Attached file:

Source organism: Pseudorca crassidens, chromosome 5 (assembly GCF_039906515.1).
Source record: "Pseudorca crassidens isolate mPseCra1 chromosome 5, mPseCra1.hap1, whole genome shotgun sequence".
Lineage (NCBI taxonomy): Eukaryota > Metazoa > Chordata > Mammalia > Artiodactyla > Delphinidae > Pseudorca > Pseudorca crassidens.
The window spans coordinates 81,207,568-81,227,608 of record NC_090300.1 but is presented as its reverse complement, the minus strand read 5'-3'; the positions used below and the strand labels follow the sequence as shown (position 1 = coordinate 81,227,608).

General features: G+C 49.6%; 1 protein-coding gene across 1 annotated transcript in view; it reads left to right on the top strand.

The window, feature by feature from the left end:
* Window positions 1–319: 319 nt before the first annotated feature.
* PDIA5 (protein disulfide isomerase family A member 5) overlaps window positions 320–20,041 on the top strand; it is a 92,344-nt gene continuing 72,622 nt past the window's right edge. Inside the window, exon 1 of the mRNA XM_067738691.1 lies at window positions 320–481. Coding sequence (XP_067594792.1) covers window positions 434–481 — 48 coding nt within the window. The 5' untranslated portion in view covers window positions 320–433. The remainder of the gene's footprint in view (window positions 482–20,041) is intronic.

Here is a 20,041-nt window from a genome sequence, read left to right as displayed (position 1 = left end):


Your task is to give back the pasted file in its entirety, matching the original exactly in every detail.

Source organism: Pseudorca crassidens, chromosome 5 (assembly GCF_039906515.1).
Source record: "Pseudorca crassidens isolate mPseCra1 chromosome 5, mPseCra1.hap1, whole genome shotgun sequence".
Lineage (NCBI taxonomy): Eukaryota > Metazoa > Chordata > Mammalia > Artiodactyla > Delphinidae > Pseudorca > Pseudorca crassidens.
The window spans coordinates 81,207,568-81,227,608 of record NC_090300.1 but is presented as its reverse complement, the minus strand read 5'-3'; the positions used below and the strand labels follow the sequence as shown (position 1 = coordinate 81,227,608).

General features: G+C 49.6%; 1 protein-coding gene across 1 annotated transcript in view; it reads left to right on the top strand.

The window, feature by feature from the left end:
* Window positions 1–319: 319 nt before the first annotated feature.
* PDIA5 (protein disulfide isomerase family A member 5) overlaps window positions 320–20,041 on the top strand; it is a 92,344-nt gene continuing 72,622 nt past the window's right edge. Inside the window, exon 1 of the mRNA XM_067738691.1 lies at window positions 320–481. Coding sequence (XP_067594792.1) covers window positions 434–481 — 48 coding nt within the window. The 5' untranslated portion in view covers window positions 320–433. The remainder of the gene's footprint in view (window positions 482–20,041) is intronic.

Here is a 20,041-nt window from a genome sequence, read left to right as displayed (position 1 = left end):